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Abstract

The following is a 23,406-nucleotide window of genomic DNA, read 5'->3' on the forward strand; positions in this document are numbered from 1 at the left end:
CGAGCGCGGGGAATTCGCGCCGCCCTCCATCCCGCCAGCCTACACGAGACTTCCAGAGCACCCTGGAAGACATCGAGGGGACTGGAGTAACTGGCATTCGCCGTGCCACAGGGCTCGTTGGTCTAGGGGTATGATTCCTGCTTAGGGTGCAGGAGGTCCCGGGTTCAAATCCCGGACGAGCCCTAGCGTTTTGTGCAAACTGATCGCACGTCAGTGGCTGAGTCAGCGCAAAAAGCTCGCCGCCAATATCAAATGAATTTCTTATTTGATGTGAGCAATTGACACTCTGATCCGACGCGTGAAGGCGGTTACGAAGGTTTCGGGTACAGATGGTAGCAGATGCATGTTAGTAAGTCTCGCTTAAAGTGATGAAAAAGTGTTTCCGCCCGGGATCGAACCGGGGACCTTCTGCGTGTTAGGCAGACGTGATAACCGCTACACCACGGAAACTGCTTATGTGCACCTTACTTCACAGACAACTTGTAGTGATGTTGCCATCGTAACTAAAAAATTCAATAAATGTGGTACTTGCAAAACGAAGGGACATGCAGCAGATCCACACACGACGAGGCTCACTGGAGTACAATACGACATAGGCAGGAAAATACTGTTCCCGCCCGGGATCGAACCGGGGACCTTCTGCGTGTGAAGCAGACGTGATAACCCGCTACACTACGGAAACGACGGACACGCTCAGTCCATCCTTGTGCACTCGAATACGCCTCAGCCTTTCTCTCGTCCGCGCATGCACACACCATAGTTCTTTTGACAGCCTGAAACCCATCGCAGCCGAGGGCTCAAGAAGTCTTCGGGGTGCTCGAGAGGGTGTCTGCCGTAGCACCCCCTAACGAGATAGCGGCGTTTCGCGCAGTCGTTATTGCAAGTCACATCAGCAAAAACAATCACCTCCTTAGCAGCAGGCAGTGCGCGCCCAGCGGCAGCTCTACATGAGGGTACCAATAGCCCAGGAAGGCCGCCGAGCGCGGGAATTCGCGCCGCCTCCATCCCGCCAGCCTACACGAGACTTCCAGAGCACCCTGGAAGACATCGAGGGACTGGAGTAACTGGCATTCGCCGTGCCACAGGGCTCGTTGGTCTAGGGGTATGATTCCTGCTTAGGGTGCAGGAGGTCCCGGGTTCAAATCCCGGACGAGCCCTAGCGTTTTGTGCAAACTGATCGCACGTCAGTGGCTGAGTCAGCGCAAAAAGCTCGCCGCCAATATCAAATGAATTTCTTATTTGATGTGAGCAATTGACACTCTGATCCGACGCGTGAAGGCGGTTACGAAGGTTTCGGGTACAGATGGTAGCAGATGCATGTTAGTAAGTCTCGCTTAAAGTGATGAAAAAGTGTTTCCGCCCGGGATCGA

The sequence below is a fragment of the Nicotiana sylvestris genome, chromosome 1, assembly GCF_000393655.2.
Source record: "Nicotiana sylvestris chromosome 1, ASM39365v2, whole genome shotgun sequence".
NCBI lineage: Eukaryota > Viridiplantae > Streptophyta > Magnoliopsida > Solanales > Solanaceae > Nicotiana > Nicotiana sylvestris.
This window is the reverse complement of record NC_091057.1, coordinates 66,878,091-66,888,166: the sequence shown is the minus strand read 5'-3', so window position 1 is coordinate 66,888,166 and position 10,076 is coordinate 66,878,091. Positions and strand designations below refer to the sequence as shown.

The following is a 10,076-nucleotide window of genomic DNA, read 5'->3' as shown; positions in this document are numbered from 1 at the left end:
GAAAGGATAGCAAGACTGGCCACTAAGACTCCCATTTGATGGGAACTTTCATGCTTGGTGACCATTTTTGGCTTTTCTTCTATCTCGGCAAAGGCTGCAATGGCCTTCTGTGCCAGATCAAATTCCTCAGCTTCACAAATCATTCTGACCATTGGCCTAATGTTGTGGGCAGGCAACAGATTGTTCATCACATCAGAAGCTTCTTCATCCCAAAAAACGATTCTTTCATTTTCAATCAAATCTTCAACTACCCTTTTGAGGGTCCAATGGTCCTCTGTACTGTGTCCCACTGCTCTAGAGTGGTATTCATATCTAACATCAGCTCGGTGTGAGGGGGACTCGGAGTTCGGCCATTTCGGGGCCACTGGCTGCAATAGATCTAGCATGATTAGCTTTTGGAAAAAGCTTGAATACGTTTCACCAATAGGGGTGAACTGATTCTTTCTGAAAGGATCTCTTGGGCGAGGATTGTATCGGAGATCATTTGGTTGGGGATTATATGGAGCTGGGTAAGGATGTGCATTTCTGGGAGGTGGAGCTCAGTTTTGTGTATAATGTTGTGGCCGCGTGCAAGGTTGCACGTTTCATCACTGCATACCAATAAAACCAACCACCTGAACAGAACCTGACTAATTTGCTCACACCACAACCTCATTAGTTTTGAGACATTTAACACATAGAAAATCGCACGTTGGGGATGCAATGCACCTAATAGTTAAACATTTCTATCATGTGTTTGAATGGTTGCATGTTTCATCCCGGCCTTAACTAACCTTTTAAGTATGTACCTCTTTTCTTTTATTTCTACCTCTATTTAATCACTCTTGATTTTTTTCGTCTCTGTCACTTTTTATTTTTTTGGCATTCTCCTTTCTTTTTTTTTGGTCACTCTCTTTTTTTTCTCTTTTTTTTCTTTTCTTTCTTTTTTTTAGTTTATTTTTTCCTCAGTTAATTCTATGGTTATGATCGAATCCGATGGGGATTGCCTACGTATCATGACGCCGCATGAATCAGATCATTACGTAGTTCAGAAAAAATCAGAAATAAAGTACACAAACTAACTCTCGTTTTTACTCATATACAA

Developing trust between suppliers and consumers is critical for the continued growth of Internet commerce. This article presents an empirical investigation into how firms promote trust by exploring the use and prominence of Trusted Third Parties (TTPs) and privacy statements. The Web sites of 102 publicly held firms with predominantly Internet based businesses were examined for their use of TTPs and privacy statements, the number of links, currency of the Web site, length of time the Web site had been operating, traffic, and financial performance. Surprisingly, only 17 of the firms utilized trusted third parties and only 45 had privacy statements. The article presents a methodology for the analysis of four propositions that explore the relationship of embeddedness and a firm's length of time online to the use and prominence of TTPs and privacy statements. The exploratory data in this article clearly supports the proposition that the use of TTPs and privacy statements increase with the embeddedness of the Web site. This article then discusses the potential reasons for this finding including how TTPs strategically solicit firms and why trusted firms may be more likely to be embedded. The remaining three propositions show mixed results but provide insight into the strategic use of TTPs and privacy statements. One key insight is that TTPs and privacy statements are actually used quite differently by firms to promote trust in Internet commerce.